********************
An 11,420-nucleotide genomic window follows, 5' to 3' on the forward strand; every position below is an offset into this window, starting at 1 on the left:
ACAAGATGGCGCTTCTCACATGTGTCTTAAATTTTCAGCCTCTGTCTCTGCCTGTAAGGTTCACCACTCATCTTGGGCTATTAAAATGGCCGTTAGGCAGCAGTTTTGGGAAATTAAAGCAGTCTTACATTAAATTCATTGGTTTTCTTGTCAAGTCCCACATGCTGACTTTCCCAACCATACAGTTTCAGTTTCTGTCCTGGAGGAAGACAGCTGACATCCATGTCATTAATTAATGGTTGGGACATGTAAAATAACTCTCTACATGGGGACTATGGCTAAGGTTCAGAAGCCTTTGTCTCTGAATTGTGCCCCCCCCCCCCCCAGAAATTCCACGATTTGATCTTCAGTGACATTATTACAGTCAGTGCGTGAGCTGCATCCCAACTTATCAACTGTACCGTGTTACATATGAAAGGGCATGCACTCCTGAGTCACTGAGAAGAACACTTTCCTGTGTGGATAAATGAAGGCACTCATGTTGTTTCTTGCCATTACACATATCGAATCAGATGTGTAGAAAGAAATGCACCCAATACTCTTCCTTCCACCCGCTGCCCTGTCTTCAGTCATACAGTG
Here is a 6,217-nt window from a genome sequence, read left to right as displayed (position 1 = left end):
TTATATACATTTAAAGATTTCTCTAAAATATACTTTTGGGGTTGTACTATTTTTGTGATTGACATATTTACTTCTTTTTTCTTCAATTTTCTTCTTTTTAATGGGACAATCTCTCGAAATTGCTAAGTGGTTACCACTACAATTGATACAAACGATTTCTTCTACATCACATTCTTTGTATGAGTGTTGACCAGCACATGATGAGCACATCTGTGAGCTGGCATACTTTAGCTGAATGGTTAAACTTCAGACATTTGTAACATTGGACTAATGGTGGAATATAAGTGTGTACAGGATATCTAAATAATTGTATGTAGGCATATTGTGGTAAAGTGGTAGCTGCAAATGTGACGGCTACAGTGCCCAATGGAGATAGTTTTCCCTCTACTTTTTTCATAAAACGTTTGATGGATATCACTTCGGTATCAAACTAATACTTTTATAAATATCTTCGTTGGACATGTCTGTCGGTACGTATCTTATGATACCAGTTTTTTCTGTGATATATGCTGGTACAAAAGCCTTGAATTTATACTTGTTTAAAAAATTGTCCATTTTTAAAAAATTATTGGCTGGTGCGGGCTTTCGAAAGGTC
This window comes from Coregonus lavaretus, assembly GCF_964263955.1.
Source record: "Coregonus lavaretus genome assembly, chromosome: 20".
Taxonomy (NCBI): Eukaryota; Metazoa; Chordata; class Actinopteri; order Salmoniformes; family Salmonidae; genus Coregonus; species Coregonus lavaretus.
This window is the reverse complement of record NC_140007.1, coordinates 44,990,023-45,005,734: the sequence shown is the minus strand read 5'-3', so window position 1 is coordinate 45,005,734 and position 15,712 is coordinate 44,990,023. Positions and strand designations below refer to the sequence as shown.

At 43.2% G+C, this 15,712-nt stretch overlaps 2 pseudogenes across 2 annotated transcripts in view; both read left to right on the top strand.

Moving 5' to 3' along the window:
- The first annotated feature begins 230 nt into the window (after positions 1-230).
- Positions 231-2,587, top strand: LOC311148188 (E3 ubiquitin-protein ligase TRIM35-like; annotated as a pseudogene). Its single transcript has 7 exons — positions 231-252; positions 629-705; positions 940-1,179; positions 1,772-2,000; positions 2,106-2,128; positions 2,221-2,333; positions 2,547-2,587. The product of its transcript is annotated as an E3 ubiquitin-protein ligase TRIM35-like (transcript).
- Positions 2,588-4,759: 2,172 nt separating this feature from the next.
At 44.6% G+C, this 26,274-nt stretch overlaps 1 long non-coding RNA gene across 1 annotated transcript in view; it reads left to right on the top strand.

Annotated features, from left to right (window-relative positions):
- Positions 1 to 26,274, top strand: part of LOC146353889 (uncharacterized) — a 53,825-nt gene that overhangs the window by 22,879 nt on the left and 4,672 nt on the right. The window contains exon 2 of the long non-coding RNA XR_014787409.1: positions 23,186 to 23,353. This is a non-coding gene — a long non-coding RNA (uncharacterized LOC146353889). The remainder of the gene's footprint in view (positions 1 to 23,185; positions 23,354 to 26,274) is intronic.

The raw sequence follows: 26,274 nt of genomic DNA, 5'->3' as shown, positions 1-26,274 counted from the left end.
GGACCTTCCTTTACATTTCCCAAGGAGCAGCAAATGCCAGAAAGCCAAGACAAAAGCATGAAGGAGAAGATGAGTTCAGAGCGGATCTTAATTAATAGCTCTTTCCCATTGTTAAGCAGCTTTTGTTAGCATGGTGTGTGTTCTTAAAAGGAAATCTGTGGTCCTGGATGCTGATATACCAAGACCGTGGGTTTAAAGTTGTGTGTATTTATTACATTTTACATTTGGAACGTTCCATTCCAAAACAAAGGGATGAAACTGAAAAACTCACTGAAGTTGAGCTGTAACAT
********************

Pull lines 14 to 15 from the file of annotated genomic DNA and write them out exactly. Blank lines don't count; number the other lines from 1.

At 44.6% G+C, this 26,274-nt stretch overlaps 1 long non-coding RNA gene across 1 annotated transcript in view; it reads left to right on the top strand.

Annotated features, from left to right (window-relative positions):